She wonders if craft supplies are still in the hall closet. It’s a mystery but items in her house move on their own. Tally actually hears things moving at night. It’s a cacophony of strange noises in the dark: scratchy footsteps on wood and linoleum floors, high-pitched squeaking in walls, newspapers being shredded under her bed.
Tally is brought out of her ponderings by muffled ringing. If she could, she’d find a telephone under pillows she purchased at Bed, Bath and Beyond last spring. But she doesn’t search for the phone. She knows the caller won’t be her son. Ultimatums about the dire state of her house led to him being banned in 1997. Tally certainly didn’t need anyone telling her what to do and what not to do in her very own home. She readily accepts her housekeeping has been in a funk for several weeks, though she’s less clear that a few weeks rolled into many months, and passed by into years.
It’s not her fault, she’d be quick to explain. How could she be expected to discern the passing of time? The Price is Right has been on television since 1956, and she can’t get into the kitchen to see the clock.
333 words in response to this week’s Trifecta Writing Challenge.
We were asked to the third definition of ‘FUNK‘: slump.
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Myra’s pensioner discount comes in handy for her Tuesday journey to visit Gloria, and this gives her a sigh of relief, and a slight air of satisfaction.
Thanks be to God that wrinkles and gray hair account for something in life, Myra thinks as she rests her purse on her ample lap, and reaches inside for a hankie to dab her eyes.
When they rode transit together, Gloria brought scotch mints, in a little yellow bag she always carried with her, just in case either of them needed to calm an upset from their early-bird Tuesday, ‘two for one’ breakfasts; now that she’s ‘one for one’, Myra never goes into the diner.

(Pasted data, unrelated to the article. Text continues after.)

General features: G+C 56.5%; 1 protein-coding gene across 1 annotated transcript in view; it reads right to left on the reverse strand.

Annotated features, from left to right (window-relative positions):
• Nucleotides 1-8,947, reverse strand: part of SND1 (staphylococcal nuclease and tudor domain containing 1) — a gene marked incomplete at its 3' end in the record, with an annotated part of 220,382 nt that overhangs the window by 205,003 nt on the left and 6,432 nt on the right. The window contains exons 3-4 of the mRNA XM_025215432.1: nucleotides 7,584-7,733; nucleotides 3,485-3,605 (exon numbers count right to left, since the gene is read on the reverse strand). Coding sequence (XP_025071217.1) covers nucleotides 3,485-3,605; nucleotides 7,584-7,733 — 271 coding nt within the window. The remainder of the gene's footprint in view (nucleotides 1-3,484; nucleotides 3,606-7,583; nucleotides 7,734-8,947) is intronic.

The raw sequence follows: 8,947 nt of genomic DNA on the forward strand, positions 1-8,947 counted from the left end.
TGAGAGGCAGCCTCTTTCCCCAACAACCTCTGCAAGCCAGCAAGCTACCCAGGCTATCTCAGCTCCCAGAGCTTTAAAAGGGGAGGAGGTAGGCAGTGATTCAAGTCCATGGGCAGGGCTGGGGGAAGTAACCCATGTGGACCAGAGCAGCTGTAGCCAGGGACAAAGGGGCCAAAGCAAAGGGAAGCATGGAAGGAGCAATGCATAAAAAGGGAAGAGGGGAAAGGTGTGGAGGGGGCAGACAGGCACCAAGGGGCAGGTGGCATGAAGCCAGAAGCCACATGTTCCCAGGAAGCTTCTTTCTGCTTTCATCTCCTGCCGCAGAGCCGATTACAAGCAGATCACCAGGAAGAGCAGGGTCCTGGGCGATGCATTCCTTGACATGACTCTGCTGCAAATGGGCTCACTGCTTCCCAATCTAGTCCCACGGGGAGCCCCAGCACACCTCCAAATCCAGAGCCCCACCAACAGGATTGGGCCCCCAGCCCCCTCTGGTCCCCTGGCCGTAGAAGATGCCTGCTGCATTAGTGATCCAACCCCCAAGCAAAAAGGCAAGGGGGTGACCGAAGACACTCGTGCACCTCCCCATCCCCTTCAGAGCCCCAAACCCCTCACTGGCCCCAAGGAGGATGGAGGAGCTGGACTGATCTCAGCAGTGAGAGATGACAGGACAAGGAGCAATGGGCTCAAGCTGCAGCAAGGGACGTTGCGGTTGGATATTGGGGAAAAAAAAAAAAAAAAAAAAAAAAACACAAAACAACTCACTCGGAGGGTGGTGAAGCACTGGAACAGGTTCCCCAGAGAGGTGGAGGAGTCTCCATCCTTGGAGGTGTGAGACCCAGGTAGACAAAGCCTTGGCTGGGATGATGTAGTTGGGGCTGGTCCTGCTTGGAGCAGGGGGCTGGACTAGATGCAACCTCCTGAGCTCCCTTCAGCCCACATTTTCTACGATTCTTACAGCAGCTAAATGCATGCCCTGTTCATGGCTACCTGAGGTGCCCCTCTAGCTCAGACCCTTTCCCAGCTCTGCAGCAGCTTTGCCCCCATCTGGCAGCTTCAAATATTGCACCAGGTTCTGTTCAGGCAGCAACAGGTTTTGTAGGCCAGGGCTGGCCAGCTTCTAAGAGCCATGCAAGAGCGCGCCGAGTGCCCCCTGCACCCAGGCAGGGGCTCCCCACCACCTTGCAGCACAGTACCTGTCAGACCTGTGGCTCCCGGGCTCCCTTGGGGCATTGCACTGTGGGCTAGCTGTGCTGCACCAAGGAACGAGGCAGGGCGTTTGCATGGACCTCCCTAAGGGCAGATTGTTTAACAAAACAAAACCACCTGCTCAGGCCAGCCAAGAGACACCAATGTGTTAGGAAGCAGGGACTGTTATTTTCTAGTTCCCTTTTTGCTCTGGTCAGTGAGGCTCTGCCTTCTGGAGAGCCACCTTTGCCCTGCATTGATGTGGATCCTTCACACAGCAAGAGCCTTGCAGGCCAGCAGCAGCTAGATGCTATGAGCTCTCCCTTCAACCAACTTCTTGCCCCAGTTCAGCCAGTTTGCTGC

Through the streaky window, she watches the traffic and pedestrians as the streetcar slowly snakes its way through downtown out to the most eastern neighbourhood. And as the stop beside the memorial chapel nears, Myra feels a jarring, an unsettling flutter, and she reaches for her hankie again when she realizes she’s forgotten to bring her own supply of Tuesday peppermints.
Old Days by John Suarez
It’s been quite a long time since I joined in with Lillie McFerrin’s 5 sentence fiction writing challenge so I’m out of practice. The prompt word for this week, as you will have guessed, is ‘ache’.
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Two in the morning, I can’t sleep so I wander into the front room and take your favourite book from the shelf, a garish, broken-spine paperback, not to read but just to hold, because there must be some molecules of you still attached to its tattered pages. I smooth the front cover, perhaps hoping the book will act as a talisman and that my actions might affect time and ignore the laws of physics and recreate you, and perhaps hoping that God or whoever can hear my thoughts will bring you back to me.
I’m dizzy with loneliness and I understand now why we humans think the heart is where love resides for it is there I feel empty and yet full of pain at the same time. I ache for the impossible. I need to see you.
When I was at the grocery store yesterday, I stood at the cash register lineup and I remembered you, three months ago, so tired and weak but still insistent on helping with household chores, leaning on me for strength and resting your chin on my shoulder. You only did that once. I didn’t want to move. I wanted to share that moment of peace forever. And, I wanted you to know you were safe.
It’s silly sometimes. I remember exactly how high I reached when I straightened your shirt collar and how you would lean down a little bit to make it easier for me to tie your tie, even though you made a much better job of it than I ever did. I remember the comfort of your arms wrapping around me. I remember the warmth as you slept beside me.
So tonight, I take your book, and my memories and strange notions back to a too-empty bed. And I pull the blankets up around me for warmth, and I cradle your pillow in my arms for comfort, and I close my eyes so I can see you, and be with you, again.